5:50 a.m. In dark just lighter than pitch, the dog and I venture out for his morning relief. The spilled streak of stars we call the Milky Way fades as I glance up, as though my eyes mop heavens’ mess. The dog lifts his leg and anoints the road sign pole and I hear the splash of contact. He kicks his hind legs, rubs his paws on the grass making sure every bit of his scent graces his small patch of turf.
Crickets, raw-throated from their marathon nocturne, peep less vigorously than at dusk and because of this I hear a new song. Not birds. Something else. Most songbirds have flown already and these days only chickadees, cardinals and blue jays voices scrape away the black into dawn. Bats maybe? I hope so. Let them feed on the persistent mosquitos that hang around in this sweating dawn.
Their voices are small, barely louder than the exhausted crickets. Squeaks really. Sweet squeaks you want to cup in your hand and raise to your ear like a conch shell. Listen to the song of the universe.
Lucky me to have heard this morning prayer.
“What would you do if you knew you were dying, mom?” I didn’t answer “We’re all dying, kiddo,” the depressing evasion of an old woman who calculates daily the probable number of years remaining in her life. This to a teenage math whiz who thinks infinity is hers to order.
I plant miniature hostas along the edge of our backyard shade garden. I dig a hole, fill it with water and watch as it seeps into the earth. I sprinkle in grains of bloodmeal and stir them into the mud. Into the hole I place the delicate root ball, fill soil around it, and will it to grow to its full 10” potential and produce its dainty purple flowers, the size of a fairy’s bugle. I bend down and imagine a fairy Reveille waking bees and dragonflies.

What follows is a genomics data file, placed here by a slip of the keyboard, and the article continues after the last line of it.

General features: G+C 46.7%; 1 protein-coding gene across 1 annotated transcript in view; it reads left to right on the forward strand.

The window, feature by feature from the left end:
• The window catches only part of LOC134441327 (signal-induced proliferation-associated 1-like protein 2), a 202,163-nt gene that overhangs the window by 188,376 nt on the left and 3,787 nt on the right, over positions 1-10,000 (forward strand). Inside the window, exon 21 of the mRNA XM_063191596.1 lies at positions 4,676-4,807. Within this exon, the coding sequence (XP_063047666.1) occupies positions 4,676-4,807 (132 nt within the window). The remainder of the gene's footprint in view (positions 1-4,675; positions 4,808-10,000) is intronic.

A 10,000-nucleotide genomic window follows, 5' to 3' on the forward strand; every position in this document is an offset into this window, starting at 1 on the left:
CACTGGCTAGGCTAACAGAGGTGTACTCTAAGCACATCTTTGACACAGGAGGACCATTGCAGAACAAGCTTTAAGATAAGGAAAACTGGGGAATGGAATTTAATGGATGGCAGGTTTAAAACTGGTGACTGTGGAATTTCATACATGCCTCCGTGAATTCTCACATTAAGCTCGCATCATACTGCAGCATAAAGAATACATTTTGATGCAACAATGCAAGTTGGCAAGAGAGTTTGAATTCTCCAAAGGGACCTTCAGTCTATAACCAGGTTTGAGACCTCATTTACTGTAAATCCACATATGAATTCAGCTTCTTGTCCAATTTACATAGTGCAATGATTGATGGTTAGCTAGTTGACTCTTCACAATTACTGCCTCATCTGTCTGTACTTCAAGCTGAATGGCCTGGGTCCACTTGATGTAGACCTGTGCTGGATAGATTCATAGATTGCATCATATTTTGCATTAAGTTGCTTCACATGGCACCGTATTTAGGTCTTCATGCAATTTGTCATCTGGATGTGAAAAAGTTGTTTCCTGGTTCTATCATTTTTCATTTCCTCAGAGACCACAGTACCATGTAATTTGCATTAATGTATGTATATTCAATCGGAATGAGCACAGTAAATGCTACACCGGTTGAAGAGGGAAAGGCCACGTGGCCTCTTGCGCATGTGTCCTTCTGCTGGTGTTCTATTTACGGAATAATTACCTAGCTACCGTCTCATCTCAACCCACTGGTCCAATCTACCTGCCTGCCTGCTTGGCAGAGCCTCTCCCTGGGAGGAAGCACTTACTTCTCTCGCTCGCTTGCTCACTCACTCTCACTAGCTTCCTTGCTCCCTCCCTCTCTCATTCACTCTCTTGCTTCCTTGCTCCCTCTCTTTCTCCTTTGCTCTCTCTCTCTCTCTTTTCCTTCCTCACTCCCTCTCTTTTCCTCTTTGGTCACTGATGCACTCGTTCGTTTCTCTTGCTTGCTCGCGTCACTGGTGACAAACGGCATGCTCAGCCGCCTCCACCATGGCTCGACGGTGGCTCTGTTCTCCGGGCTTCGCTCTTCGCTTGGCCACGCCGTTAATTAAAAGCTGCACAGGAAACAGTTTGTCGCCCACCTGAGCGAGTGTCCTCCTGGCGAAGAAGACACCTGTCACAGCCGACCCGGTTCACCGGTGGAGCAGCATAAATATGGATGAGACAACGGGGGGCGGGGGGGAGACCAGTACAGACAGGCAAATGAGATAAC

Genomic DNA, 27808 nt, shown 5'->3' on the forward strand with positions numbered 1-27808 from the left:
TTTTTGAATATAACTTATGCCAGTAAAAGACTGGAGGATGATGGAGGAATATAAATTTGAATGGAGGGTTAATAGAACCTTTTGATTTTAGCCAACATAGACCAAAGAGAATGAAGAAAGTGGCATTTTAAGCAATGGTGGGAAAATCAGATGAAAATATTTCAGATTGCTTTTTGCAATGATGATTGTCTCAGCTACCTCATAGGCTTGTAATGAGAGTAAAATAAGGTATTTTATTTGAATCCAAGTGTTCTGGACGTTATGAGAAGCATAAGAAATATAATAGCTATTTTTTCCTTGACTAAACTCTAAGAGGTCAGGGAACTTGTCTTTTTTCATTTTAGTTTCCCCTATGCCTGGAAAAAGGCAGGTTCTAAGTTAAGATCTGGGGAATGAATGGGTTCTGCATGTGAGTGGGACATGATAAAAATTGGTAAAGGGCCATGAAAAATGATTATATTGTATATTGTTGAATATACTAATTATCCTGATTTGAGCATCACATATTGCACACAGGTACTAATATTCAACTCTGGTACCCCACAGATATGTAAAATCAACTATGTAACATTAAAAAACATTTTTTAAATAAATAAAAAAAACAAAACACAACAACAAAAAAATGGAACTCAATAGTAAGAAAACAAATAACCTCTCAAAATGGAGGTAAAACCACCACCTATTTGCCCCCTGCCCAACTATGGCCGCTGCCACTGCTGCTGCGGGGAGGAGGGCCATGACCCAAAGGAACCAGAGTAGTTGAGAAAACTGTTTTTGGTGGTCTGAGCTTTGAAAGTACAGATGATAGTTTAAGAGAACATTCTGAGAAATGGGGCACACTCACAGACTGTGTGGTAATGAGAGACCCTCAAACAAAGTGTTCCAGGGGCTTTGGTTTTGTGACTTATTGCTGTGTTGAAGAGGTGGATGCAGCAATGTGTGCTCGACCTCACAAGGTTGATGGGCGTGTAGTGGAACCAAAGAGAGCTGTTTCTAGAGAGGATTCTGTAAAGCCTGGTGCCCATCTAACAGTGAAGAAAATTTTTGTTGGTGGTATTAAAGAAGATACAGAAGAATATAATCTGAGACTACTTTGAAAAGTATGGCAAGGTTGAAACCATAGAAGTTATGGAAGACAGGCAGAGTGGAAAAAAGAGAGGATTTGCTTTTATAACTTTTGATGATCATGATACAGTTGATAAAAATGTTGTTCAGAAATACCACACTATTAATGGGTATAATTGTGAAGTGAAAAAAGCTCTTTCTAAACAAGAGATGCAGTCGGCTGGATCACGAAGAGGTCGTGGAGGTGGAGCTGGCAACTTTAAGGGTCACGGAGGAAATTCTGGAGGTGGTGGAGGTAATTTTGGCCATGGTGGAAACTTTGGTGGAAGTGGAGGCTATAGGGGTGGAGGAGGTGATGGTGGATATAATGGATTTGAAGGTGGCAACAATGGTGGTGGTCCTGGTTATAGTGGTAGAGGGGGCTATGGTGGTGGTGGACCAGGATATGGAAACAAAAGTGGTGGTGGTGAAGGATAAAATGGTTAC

The heat squashes me and I sprawl with my arms outstretched and peer through the spackle of cherry tree leaves into the clear blue sky. I can’t imagine not being here. Un-me. I rub my arms in the grass and make an invisible snow angel. Later the dog comes out and sniffs all around. He knows I was here.
“Would you try and do fun things every day if you knew you were dying?”
I wonder would I try to fill a holey bucket?
Would I race infinity?
Would I be Stoic and brave?
What would my last days teach my children?
Maybe I would go into the garden, dig a hole, and plant a seed. I would watch the bees pollinate. I’d count the monarchs visiting the Joe Pye Weed I planted in August. I’d listen to morning birdsong and fairies’ Reveille. I would hold my husband’s hand and wish for infinite strength. I would ask my daughters to teach me one math equation to give me a moment of control and certainty. I would beg forgiveness for my trespasses and ask them to forgive those of their future selves, too.
In the name of infinity. Forever and ever.